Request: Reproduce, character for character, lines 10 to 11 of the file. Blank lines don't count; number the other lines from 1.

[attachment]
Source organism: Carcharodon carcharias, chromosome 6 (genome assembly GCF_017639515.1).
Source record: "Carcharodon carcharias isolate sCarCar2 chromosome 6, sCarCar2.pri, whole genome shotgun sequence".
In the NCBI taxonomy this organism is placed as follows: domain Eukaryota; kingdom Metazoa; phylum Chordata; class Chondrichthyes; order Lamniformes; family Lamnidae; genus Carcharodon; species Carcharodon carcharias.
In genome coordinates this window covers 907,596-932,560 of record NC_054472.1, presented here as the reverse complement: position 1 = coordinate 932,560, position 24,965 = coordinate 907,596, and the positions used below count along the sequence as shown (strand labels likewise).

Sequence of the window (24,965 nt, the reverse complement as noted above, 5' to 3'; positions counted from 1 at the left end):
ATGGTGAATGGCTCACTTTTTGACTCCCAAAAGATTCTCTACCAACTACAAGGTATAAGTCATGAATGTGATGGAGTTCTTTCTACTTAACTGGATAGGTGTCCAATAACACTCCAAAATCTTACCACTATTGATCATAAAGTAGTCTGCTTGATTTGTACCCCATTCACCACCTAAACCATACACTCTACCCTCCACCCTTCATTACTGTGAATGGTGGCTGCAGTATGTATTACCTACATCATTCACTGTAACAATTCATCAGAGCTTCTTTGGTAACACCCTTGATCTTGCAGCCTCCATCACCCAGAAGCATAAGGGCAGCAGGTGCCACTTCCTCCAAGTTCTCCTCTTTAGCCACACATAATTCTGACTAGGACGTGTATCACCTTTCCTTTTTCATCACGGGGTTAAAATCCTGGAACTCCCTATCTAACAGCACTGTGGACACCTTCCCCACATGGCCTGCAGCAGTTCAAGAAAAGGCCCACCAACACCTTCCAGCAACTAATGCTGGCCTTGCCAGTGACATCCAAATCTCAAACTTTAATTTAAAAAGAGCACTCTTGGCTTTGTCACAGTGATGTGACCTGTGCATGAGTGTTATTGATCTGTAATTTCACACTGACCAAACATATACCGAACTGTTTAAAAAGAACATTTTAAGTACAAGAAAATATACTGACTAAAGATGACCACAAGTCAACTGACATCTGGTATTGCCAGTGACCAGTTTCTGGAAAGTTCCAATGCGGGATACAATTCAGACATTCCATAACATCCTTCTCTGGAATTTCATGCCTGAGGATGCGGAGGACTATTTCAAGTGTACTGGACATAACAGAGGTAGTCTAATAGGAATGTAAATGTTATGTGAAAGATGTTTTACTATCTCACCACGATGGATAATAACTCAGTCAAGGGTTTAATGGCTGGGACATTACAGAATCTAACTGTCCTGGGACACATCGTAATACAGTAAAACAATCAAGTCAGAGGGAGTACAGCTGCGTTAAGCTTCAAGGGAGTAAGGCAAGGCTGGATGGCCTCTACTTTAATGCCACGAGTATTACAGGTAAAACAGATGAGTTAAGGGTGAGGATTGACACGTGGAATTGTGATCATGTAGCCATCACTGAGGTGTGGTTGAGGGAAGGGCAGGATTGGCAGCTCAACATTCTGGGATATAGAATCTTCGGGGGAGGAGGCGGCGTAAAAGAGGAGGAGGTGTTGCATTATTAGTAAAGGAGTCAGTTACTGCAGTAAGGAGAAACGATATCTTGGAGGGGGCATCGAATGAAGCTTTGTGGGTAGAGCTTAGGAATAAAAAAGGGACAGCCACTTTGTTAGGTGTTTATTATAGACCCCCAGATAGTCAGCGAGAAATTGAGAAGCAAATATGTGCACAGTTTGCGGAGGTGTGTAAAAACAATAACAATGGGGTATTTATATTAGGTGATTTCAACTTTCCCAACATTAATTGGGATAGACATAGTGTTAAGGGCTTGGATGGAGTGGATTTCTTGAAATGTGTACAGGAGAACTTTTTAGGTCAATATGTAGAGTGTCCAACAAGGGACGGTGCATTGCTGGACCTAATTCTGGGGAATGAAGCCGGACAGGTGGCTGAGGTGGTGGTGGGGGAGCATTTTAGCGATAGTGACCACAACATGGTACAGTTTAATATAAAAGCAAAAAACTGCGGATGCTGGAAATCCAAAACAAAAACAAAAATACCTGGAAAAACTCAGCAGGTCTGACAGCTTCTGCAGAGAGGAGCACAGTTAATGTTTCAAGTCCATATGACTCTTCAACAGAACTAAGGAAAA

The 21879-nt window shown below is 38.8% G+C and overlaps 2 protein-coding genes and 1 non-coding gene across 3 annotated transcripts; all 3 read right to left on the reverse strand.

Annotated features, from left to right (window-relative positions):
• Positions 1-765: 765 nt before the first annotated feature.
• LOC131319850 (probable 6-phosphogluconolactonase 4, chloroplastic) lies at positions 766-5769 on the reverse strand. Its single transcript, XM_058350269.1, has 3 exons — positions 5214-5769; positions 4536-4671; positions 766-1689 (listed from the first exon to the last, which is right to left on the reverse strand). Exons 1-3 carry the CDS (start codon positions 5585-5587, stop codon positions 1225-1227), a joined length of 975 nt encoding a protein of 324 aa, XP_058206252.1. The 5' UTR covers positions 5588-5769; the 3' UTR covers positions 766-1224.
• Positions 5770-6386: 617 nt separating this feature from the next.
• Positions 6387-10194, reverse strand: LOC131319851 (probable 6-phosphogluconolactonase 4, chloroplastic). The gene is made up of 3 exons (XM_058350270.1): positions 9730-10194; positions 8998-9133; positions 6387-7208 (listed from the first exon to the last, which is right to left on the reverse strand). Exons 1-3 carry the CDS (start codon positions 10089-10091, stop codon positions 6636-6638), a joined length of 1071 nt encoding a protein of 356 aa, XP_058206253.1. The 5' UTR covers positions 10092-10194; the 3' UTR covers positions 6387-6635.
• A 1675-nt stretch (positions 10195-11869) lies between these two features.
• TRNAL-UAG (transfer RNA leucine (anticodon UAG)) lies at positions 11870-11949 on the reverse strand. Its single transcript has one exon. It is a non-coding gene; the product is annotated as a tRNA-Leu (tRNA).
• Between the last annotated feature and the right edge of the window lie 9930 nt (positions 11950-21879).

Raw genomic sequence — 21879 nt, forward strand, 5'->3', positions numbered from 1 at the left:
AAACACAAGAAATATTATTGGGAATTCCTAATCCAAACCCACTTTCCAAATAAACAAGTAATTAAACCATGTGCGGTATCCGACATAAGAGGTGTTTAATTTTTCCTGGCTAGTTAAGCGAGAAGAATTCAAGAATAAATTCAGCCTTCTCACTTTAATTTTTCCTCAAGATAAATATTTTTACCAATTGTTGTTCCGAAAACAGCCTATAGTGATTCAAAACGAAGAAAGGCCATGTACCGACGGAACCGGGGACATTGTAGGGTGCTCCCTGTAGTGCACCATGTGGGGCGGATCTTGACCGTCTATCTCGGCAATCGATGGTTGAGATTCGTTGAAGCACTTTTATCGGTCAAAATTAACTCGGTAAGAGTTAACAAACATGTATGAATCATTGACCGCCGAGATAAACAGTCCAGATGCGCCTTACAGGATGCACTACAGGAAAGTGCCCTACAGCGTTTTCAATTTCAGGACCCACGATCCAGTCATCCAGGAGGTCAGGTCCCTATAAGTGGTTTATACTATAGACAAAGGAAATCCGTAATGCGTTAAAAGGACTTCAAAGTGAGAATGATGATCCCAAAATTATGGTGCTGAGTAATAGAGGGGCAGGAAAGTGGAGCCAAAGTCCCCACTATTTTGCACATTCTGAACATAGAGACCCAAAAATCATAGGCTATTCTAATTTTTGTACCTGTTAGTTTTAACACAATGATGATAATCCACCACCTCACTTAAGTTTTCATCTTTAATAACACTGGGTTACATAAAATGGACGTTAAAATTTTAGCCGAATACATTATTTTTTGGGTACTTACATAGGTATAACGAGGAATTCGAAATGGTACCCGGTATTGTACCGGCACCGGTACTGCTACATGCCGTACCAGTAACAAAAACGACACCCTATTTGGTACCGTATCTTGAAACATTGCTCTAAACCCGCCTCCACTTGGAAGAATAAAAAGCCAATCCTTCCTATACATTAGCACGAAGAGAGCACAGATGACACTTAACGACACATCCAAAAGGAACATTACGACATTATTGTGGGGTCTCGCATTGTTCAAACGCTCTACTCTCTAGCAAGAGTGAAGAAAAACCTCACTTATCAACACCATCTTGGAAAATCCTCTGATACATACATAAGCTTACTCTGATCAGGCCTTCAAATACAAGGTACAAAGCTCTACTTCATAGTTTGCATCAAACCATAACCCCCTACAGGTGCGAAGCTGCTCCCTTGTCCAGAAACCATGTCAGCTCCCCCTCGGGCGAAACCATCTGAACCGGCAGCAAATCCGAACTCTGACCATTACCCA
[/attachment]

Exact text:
• LOC131319850 (probable 6-phosphogluconolactonase 4, chloroplastic) lies at positions 766-5769 on the reverse strand. Its single transcript, XM_058350269.1, has 3 exons — positions 5214-5769; positions 4536-4671; positions 766-1689 (listed from the first exon to the last, which is right to left on the reverse strand). Exons 1-3 carry the CDS (start codon positions 5585-5587, stop codon positions 1225-1227), a joined length of 975 nt encoding a protein of 324 aa, XP_058206252.1. The 5' UTR covers positions 5588-5769; the 3' UTR covers positions 766-1224.
• Positions 5770-6386: 617 nt separating this feature from the next.